VIJAYAWADA: With the Central government allocating Rs 5,300 crore in the union budget to the Upper Bhadra project in Karnataka, giving it a national project status, leaders of Rayalaseema and the farming community are apprehensive of its impact on the future water availability to Rayalaseema from Tungabhadra river, considered the lifeline of Rayalaseema region.
Bhadra, the 178 km long river originating in Samse of Western Ghats and joins the Tunga river at Koodali near Shivamogga to form the Tungabhandra river, which is the main tributary of the Krishna river. Before joining Krishna, Tungabhadra flows mainly in the Rayalaseema region of Andhra Pradesh after crossing the Andhra-Karnataka border.
Bojja Dasaratha Rami Reddy, president of Rayalaseema Saghnuneeti Sadhana Samithi blamed the lack of political will for the present situation and questioned how long people of Rayalaseema have to suffer with political leaders failing to safeguard the rights and interests of the region.
“Upper Bhadra project will have a severe impact on the prospects of the Rayalaseema region, which is closely tied with the Tungabhadra region. Once the Upper Bhadra project is completed, the water availability in the Tungabhandra river in the Rayalaseema region, particularly during the lean period, will be a million dollars questions. Already, we are suffering with decreased release of water from the Tungabhadra project with project officials citing a decrease in the storage capacity of the project due to the accumulation of silt.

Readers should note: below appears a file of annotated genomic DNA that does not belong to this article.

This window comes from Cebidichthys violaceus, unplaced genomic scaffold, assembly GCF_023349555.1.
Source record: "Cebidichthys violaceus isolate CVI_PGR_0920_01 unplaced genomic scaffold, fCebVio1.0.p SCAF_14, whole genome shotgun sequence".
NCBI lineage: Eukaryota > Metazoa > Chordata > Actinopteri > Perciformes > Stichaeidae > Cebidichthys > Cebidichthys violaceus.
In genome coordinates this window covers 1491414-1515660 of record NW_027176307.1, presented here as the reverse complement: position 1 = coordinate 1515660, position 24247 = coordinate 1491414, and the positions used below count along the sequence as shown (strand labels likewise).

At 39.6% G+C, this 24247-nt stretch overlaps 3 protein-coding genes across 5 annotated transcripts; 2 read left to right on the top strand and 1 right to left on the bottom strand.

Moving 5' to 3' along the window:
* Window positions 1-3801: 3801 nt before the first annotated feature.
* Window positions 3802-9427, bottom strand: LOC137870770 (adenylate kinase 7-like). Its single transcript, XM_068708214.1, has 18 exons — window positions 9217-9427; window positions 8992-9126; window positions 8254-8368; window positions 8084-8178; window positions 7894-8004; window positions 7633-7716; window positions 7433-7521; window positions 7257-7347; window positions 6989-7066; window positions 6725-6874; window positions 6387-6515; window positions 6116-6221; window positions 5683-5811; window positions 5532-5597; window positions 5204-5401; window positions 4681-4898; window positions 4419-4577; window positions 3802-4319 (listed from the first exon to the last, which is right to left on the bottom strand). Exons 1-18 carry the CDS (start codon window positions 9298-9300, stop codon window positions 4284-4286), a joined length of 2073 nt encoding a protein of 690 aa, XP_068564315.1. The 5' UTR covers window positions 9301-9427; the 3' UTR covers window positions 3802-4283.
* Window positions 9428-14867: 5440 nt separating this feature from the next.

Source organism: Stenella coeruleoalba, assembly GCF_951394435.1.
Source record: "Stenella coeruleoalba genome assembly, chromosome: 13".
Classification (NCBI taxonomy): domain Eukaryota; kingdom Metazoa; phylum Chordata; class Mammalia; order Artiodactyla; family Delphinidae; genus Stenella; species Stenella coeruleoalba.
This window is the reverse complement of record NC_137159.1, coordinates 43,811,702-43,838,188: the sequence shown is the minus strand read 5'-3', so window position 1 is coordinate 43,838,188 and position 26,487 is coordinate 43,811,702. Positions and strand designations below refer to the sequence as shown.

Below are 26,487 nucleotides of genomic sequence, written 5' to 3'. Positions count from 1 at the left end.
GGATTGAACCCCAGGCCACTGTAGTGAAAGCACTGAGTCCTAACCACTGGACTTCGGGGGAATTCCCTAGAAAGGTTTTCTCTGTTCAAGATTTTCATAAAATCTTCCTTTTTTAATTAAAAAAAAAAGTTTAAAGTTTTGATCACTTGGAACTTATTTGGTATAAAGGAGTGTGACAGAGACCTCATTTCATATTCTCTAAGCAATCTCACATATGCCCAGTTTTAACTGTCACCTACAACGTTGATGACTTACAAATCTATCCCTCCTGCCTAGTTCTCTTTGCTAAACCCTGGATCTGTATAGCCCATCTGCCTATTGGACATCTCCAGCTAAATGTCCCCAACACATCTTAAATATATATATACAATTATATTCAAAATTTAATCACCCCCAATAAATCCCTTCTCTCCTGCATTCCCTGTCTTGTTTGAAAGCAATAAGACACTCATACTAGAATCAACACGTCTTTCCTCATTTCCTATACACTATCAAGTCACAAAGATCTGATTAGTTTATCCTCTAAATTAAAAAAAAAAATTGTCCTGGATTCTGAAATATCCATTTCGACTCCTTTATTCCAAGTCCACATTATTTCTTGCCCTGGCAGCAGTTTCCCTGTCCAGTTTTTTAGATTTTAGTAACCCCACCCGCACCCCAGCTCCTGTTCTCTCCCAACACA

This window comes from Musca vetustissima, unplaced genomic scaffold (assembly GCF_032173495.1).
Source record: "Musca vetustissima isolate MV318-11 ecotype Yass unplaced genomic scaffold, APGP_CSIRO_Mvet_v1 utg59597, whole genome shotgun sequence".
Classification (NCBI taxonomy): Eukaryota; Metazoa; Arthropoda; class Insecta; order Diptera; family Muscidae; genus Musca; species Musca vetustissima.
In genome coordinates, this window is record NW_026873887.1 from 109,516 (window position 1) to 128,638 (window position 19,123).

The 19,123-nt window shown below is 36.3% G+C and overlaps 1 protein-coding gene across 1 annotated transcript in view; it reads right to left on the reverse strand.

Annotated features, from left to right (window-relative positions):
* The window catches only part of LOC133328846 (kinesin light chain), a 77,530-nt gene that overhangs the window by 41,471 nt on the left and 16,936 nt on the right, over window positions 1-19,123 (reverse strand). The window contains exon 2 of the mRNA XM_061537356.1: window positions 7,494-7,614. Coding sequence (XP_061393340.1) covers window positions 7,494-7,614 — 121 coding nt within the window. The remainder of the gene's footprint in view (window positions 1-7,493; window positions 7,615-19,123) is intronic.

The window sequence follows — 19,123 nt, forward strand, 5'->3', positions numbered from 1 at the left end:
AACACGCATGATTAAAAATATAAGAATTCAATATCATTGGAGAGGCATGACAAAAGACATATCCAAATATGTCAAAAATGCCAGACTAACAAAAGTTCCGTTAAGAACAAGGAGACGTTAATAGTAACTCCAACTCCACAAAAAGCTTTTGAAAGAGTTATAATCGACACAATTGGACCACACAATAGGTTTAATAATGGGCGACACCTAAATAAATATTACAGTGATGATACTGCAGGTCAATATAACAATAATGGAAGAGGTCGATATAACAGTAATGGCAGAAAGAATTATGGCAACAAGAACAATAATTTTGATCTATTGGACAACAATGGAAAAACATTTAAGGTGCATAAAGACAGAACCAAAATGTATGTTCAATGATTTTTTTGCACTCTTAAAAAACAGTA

Rayalseema Intellectual Forum convener M Purushotham Reddy blamed the silence of present and previous governments for the prevailing.
“Karnataka government for whatever reasons could get the funds allocated for the project, which is yet to be notified. On the other hand, our policymakers are yet to take a decision on the construction of Gundrevula project on Tungabhandra, which was notified by Bachawat tribunal several decades ago,” he said describing the silence of the policy makers as an unpardonable sin being committed against the people of Rayalaseema.
According to him, water availability in Tungabhandra is more than in the Krishna river, but no projects to store surplus or allocated water has become a major disadvantage for the Rayalaseema region. “We too have to be forceful in getting funds for the Gundrevula project to offset the losses in future due to the Upper Bhadra project,” he said while stressing the need for a proactive approach by the state government.
Retired irrigation engineer M Subbarayudu admitted to the threat of water availability due to the project, adding, there is an urgent need for taking up the Gundrevula project on a top priority basis.
‘Rayalaseema falling prey to politics’
Bojja Dasaratha Rami Reddy, president of Rayalaseema Saghnuneeti Sadhana Samithi blamed the lack of political will for the present situation and questioned how long people of Rayalaseema have to suffer with political leaders failing to safeguard the rights and interests of the region